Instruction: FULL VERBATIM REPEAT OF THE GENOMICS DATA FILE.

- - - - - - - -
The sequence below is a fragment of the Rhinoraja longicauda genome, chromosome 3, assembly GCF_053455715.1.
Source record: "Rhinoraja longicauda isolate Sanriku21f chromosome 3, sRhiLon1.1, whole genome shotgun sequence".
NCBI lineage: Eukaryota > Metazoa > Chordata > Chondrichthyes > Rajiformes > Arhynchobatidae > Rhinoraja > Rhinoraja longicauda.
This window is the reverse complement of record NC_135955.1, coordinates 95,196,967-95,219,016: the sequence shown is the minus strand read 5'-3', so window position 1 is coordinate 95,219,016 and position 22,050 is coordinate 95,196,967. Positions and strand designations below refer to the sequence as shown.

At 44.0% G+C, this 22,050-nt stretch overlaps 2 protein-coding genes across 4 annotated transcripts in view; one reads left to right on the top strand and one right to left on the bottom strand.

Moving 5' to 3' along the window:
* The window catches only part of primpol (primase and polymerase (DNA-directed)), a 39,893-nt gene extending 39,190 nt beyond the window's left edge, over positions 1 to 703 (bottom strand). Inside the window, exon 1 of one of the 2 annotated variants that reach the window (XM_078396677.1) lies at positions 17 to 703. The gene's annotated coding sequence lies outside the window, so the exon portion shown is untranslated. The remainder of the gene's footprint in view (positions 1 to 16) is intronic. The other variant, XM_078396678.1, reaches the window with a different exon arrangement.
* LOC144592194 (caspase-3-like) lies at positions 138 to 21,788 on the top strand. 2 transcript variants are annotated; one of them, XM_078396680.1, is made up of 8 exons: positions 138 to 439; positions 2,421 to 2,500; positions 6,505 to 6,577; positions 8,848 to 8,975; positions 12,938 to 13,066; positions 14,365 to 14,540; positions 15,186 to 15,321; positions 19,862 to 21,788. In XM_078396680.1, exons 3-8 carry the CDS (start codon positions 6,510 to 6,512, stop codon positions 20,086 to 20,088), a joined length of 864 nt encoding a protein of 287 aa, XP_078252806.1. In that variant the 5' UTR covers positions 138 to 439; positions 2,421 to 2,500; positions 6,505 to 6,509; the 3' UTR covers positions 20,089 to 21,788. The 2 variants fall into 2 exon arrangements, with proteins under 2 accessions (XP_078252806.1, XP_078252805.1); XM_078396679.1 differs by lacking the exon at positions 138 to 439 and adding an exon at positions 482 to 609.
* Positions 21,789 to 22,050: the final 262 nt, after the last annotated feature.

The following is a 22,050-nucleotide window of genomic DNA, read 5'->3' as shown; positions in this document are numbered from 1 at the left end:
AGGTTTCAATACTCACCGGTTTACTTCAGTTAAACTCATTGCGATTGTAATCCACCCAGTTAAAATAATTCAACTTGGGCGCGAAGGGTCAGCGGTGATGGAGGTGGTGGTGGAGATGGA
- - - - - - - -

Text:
The sequence below is a fragment of the Rhinoraja longicauda genome, chromosome 3, assembly GCF_053455715.1.
Source record: "Rhinoraja longicauda isolate Sanriku21f chromosome 3, sRhiLon1.1, whole genome shotgun sequence".
NCBI lineage: Eukaryota > Metazoa > Chordata > Chondrichthyes > Rajiformes > Arhynchobatidae > Rhinoraja > Rhinoraja longicauda.
This window is the reverse complement of record NC_135955.1, coordinates 95,196,967-95,219,016: the sequence shown is the minus strand read 5'-3', so window position 1 is coordinate 95,219,016 and position 22,050 is coordinate 95,196,967. Positions and strand designations below refer to the sequence as shown.

At 44.0% G+C, this 22,050-nt stretch overlaps 2 protein-coding genes across 4 annotated transcripts in view; one reads left to right on the top strand and one right to left on the bottom strand.

Moving 5' to 3' along the window:
* The window catches only part of primpol (primase and polymerase (DNA-directed)), a 39,893-nt gene extending 39,190 nt beyond the window's left edge, over positions 1 to 703 (bottom strand). Inside the window, exon 1 of one of the 2 annotated variants that reach the window (XM_078396677.1) lies at positions 17 to 703. The gene's annotated coding sequence lies outside the window, so the exon portion shown is untranslated. The remainder of the gene's footprint in view (positions 1 to 16) is intronic. The other variant, XM_078396678.1, reaches the window with a different exon arrangement.
* LOC144592194 (caspase-3-like) lies at positions 138 to 21,788 on the top strand. 2 transcript variants are annotated; one of them, XM_078396680.1, is made up of 8 exons: positions 138 to 439; positions 2,421 to 2,500; positions 6,505 to 6,577; positions 8,848 to 8,975; positions 12,938 to 13,066; positions 14,365 to 14,540; positions 15,186 to 15,321; positions 19,862 to 21,788. In XM_078396680.1, exons 3-8 carry the CDS (start codon positions 6,510 to 6,512, stop codon positions 20,086 to 20,088), a joined length of 864 nt encoding a protein of 287 aa, XP_078252806.1. In that variant the 5' UTR covers positions 138 to 439; positions 2,421 to 2,500; positions 6,505 to 6,509; the 3' UTR covers positions 20,089 to 21,788. The 2 variants fall into 2 exon arrangements, with proteins under 2 accessions (XP_078252806.1, XP_078252805.1); XM_078396679.1 differs by lacking the exon at positions 138 to 439 and adding an exon at positions 482 to 609.
* Positions 21,789 to 22,050: the final 262 nt, after the last annotated feature.

The following is a 22,050-nucleotide window of genomic DNA, read 5'->3' as shown; positions in this document are numbered from 1 at the left end:
AGGTTTCAATACTCACCGGTTTACTTCAGTTAAACTCATTGCGATTGTAATCCACCCAGTTAAAATAATTCAACTTGGGCGCGAAGGGTCAGCGGTGATGGAGGTGGTGGTGGAGATGGA